It is uncertain how much the Mexicans worried about commie spies, so the themes of fifth columnist saboteurs and oppressive dictators may have had a more conventional intent. Yet, those elements were common to American sci-fi's Cold War themes too.

Unexpectedly Timely -- Watching PG in the early months of 2011, made some unexpected parallels to current international events in Egypt and Libya. El Protector was a dictator who ruled with an iron hand and had no qualms about turning his weaponry on his own people if it suited him. His people were happy to see him overthrown. Life imitating art.

Plot Medley -- Fans of 50s sci-fi will note some familiar plot tropes. The first half of PG, set on earth with alien agents (who look like us) engaged in sabotage, was a frequent theme. Not of this Earth ('57), War of the Satellites ('58), Planets Against Us ('62) and The Human Duplicators ('65), to name a few. The second half is a close parallel to Flight to Mars ('51) More on that below. The format of PG is akin to a variety show. There are moments of serious sci-fi, with shadowy alien agents, death by ray gun, etc. Then there are moments of extended comedy (such as Taquito's budding romance with Alice's plumpish maid named Frijo (bean). This is not just the Hollywood notion of comic relief. It is like sections of an Abbott and Costello movie were intercut into Crash of the Moons. Then too, there are many minutes of boxing, almost for its own type of entertainment value. The result is an odd mix by Hollywood's yardstick, but perhaps the way Mexican audiences liked their entertainment.

Serial Redux -- Much about PG's second half resembles the old Buck Rogers, or Flash Gordon serials of the 40s. Likewise, a resembles to the early 50s' Video Ranger episodes. All have: cigar-shaped rockets that take-off and land on a dime, and fly slow, alien worlds just a few days journey by rocket, alien civilizations somehow stuck in an era of earth's past, and aliens who are all plain ol' people. Oh, and ray guns.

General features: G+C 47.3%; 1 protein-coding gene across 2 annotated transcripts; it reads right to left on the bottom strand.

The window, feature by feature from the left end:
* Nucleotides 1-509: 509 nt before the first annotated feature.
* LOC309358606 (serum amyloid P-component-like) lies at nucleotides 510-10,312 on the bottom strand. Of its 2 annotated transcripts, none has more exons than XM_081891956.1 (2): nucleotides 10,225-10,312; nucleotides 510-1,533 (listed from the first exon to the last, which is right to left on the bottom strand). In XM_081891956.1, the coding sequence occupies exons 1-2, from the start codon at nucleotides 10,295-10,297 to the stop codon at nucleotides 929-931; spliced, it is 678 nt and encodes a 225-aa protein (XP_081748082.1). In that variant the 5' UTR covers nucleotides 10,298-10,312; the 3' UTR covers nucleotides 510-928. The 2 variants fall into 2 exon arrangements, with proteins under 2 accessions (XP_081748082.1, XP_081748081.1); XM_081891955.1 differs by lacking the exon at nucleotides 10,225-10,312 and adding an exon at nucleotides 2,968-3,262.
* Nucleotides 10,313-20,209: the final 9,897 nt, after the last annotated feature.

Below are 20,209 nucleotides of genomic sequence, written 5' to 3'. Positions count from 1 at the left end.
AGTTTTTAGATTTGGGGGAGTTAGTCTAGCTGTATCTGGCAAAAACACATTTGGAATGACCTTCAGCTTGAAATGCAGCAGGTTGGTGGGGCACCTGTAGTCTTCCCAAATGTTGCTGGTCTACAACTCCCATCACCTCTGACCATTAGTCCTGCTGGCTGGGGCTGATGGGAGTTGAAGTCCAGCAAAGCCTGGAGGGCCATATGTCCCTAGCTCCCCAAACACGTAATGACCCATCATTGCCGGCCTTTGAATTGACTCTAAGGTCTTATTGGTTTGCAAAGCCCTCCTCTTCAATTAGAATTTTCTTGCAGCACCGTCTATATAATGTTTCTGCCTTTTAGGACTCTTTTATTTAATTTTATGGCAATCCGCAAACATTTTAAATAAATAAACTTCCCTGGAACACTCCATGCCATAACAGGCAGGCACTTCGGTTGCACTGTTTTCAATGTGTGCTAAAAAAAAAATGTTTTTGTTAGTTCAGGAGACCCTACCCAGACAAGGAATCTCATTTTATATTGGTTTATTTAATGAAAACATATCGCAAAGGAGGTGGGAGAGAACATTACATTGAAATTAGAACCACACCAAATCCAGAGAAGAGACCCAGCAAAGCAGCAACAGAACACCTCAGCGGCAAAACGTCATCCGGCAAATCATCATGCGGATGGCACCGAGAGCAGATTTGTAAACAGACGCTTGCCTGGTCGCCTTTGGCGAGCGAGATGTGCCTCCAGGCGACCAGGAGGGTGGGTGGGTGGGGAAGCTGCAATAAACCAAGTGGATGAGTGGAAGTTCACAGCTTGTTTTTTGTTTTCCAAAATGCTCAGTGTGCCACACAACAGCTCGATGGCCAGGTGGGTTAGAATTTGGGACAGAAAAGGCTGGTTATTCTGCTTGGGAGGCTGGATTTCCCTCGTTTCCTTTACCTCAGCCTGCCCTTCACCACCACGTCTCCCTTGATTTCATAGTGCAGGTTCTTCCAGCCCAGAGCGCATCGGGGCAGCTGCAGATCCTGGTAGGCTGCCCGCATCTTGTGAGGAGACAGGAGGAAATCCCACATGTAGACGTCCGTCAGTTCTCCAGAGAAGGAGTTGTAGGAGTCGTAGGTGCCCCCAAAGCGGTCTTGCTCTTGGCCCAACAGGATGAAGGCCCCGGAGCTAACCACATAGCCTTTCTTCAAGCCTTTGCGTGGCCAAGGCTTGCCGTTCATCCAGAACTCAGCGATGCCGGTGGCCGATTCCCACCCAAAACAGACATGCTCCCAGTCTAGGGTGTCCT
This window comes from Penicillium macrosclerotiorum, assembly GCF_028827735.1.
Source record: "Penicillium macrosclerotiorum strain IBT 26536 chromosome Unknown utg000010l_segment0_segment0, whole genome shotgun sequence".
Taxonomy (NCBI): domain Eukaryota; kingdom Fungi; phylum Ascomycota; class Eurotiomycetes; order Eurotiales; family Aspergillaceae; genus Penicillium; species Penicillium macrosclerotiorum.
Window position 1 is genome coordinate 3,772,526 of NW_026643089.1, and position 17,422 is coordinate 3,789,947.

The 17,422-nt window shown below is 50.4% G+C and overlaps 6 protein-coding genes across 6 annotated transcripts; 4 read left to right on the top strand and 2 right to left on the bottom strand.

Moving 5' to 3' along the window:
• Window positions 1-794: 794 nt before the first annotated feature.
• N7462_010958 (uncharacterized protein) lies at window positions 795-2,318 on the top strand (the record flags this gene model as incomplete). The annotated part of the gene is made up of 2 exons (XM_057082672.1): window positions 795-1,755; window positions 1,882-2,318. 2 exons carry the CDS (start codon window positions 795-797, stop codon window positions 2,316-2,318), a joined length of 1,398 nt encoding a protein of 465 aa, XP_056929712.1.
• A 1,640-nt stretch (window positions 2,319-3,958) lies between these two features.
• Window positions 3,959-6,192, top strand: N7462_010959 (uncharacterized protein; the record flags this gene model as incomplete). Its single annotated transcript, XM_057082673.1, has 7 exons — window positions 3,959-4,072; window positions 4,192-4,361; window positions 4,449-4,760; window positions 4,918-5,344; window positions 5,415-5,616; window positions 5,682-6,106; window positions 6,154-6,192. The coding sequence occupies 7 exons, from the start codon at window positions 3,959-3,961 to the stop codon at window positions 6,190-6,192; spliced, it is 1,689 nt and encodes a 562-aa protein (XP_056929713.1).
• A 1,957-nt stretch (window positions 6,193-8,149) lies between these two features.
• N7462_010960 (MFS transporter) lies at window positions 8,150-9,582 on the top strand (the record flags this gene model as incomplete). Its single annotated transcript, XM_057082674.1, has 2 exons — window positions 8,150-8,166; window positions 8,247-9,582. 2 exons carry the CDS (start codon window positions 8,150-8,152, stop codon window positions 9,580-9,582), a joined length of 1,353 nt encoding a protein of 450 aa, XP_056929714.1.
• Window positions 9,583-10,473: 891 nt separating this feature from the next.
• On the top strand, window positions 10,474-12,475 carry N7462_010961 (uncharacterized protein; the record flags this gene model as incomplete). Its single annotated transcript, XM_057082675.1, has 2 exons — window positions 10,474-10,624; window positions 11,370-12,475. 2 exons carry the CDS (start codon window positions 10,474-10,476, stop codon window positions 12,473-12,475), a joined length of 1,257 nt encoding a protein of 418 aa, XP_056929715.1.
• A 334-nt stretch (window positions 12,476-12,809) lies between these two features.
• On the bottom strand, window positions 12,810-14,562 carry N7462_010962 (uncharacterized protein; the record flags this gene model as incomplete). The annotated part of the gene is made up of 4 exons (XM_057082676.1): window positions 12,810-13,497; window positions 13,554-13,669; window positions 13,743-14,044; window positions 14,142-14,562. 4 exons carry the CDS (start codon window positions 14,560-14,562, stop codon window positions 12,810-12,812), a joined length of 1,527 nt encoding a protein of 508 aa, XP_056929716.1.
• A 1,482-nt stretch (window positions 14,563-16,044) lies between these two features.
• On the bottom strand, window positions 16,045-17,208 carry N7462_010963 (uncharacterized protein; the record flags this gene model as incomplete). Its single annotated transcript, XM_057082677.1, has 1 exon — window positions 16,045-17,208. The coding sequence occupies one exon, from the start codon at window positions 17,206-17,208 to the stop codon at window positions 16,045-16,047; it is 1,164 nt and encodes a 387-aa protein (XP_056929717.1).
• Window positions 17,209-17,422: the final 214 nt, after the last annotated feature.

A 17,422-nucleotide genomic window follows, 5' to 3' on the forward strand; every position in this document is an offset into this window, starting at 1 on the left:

Viva Aelita! -- The plot of the second half of PG is a close parallel to Flight To Mars. FTM was itself an adaptation of the 1924 Russian film, Aelita, Queen of Mars. Both PG and FTM have a planetary despot intent on invading earth if/when he can get the secret of the earthlings' rocket. In both, the alien planet is (or is supposedly) doomed. Both have a ranking cabinet minster who is the clandestine opposition leader. Both ministers have beautiful daughters who aid the humans. The coup succeeds. Aelita lives on in yet another retelling.

Galactic Lingo -- A common scoff for American sci-fi films is that the aliens, wherever and whoever they are, always managed to speak pretty good english. So it was amusing and refreshing to see that the people on the Planet of Eternal Night, spoke pretty good spanish.

Bottom line? PG is far from a slick production with cool sets or models. Nor does it have a thoughtful plot. PG is old fashioned low-budget sci-fi like it used to be done in the 40s and early 50s. Fans of Flash Gordon, et al. can enjoy the homage.